CATALOGUE NUMBER 0113
BLUE & WHITE CIRCULAR BOX AND COVER
KANGXI PERIOD (1661-1722) WITH APOCRYPHAL SIX-CHARACTER CHENGHUA MARK
Diameter: 8 ⅝ inches
S. Marchant & Son, London, 1999
Museum of Fine Arts, Boston,
Chinese Lacquer 1200-1800,
16th November 2012 to 8th September 2013.
Inspired by Ming dynasty prototypes, the particular composition known as the 'Hundred Boys' first appears in the Yongle period and is revisited in the Xuande, Chenghua, Hongzhi, Jiajing, Longqing and Tianqi periods. The popular subject matter appears in lacquer, jade, textiles and paintings as well as porcelain. According to Terese Tse Bartholomew in Hidden Meanings in Chinese Art, San Francisco, 2006, p. 63, the 'Hundred Boys' theme has its origins in the Western Zhou dynasty when King Wen of Zhou adopted one son in addition to his ninety-nine sons; an association that would have been welcomed by the Kangxi emperor. Additionally the theme references Confucian philosophy which stressed the importance of many sons in order to fulfill familial and ancestral rites and duties. For a Chenghua period example of the theme on a bowl see Jessica Rawson, Ming Ceramics in the British Museum, London, 2001, p. 163, no. 6:2.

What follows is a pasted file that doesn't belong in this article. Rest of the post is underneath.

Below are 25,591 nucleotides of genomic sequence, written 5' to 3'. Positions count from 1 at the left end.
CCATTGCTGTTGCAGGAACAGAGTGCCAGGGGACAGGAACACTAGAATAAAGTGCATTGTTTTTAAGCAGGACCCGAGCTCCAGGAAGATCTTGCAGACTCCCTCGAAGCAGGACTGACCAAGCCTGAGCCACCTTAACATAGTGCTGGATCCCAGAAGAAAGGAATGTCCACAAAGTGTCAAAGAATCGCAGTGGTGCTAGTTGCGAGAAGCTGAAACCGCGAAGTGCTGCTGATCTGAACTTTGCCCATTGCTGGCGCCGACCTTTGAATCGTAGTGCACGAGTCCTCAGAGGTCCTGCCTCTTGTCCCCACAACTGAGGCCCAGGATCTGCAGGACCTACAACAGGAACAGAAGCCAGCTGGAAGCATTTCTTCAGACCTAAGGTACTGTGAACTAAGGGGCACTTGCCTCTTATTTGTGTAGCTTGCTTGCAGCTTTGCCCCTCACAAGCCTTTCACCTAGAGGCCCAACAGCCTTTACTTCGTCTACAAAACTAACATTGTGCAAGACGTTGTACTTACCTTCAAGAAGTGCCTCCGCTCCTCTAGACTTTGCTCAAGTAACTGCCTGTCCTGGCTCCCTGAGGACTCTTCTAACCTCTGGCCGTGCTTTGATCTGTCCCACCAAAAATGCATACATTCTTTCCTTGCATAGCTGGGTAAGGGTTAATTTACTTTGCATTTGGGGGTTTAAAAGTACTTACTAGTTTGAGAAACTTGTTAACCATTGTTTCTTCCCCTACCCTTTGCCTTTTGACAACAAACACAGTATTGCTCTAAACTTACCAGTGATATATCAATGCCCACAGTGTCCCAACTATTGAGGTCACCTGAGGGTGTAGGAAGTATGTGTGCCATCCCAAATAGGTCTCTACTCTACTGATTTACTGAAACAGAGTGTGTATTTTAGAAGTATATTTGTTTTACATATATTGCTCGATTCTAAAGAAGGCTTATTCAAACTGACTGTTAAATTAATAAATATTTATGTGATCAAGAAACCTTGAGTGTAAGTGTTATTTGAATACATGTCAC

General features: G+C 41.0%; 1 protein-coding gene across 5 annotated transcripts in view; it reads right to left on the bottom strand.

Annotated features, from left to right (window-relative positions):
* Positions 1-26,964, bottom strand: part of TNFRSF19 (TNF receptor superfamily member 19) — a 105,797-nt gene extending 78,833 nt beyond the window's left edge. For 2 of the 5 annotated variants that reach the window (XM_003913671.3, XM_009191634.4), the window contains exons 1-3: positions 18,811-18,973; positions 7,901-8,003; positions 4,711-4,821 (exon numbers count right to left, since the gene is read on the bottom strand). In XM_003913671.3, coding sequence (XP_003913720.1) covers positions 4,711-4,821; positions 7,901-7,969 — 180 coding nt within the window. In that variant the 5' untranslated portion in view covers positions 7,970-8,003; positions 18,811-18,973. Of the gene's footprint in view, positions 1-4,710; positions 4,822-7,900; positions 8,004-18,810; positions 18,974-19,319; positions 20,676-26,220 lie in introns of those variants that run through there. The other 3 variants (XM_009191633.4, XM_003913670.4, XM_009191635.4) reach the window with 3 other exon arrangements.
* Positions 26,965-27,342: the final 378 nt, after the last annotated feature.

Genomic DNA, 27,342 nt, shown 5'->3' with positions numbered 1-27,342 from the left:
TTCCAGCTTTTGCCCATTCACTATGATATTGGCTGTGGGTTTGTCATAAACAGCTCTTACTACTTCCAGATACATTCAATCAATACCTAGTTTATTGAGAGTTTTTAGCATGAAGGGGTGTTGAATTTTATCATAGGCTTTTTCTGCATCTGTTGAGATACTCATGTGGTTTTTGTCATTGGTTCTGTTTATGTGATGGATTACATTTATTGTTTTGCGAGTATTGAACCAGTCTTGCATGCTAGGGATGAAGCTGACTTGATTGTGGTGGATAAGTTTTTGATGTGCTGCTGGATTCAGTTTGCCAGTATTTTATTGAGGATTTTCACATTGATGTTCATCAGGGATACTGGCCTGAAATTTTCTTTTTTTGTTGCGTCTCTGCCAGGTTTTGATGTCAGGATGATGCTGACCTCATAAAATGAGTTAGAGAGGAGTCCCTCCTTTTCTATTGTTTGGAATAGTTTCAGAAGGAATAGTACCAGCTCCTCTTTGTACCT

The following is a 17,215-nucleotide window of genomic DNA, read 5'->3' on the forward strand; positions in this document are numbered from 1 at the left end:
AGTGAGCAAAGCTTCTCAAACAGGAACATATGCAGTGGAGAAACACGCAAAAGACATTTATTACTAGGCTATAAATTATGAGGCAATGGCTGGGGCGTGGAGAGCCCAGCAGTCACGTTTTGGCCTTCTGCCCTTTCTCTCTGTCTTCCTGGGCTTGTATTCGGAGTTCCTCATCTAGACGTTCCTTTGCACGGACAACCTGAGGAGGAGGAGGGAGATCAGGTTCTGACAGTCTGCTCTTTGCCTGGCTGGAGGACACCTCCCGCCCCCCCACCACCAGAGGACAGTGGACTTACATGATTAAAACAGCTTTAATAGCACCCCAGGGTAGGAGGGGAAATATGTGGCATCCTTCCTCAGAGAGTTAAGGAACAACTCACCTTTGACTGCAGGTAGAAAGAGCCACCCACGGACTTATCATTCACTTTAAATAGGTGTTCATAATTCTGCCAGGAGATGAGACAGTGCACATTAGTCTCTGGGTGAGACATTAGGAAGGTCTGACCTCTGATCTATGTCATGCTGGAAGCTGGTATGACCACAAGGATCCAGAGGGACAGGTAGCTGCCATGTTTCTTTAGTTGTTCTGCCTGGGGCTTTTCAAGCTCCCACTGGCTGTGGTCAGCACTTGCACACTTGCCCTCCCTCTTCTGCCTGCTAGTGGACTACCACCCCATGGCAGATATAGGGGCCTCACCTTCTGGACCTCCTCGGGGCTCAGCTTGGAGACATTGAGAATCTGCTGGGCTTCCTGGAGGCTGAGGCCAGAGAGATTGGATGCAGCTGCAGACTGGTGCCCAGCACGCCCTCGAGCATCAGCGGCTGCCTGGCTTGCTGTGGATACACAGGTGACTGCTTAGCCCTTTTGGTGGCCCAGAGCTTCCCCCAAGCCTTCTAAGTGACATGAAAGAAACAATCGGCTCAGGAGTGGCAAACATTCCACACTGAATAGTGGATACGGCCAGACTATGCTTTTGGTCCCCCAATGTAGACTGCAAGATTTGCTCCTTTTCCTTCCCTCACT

While at first impression the boys are all laughter and fun, a closer look at the composition and the activities reveals a more serious message. The lower section presents a very active scene of boys flying kites, swinging, and a game of blind man’s bluff, whilst the upper section is more sedate. Most are busily engaged with one of the ‘Four Arts', music, The top medallion reinforces the idea that the pathway to success is through scholarship, with a scene of a dignitary who has granted an audience to two aspirants. The form of the box is thus used to literally relate not only with wish for many sons, but also that they rise through the ranks to achieve the highest possible post.
Text and images on this page appear courtesy of
Sotheby's New York and are excerpted from:
Sotheby's New York. Embracing Classic Chinese Culture: Kangxi Porcelain from the Jie Rui Tang Collection. March 14, 2014, p. 46. [exhibition catalog].